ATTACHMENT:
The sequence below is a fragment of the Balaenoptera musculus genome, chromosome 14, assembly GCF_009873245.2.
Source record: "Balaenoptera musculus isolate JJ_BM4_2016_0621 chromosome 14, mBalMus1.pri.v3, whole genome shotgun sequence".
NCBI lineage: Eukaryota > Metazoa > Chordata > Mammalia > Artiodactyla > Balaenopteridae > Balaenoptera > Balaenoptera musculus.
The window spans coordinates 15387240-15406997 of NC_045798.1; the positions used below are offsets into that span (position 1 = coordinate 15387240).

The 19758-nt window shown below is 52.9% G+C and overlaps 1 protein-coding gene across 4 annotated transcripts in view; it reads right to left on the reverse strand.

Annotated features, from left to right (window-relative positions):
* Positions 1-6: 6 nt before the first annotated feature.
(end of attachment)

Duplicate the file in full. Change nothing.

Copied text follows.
The sequence below is a fragment of the Balaenoptera musculus genome, chromosome 14, assembly GCF_009873245.2.
Source record: "Balaenoptera musculus isolate JJ_BM4_2016_0621 chromosome 14, mBalMus1.pri.v3, whole genome shotgun sequence".
NCBI lineage: Eukaryota > Metazoa > Chordata > Mammalia > Artiodactyla > Balaenopteridae > Balaenoptera > Balaenoptera musculus.
The window spans coordinates 15387240-15406997 of NC_045798.1; the positions used below are offsets into that span (position 1 = coordinate 15387240).

The 19758-nt window shown below is 52.9% G+C and overlaps 1 protein-coding gene across 4 annotated transcripts in view; it reads right to left on the reverse strand.

Annotated features, from left to right (window-relative positions):
* Positions 1-6: 6 nt before the first annotated feature.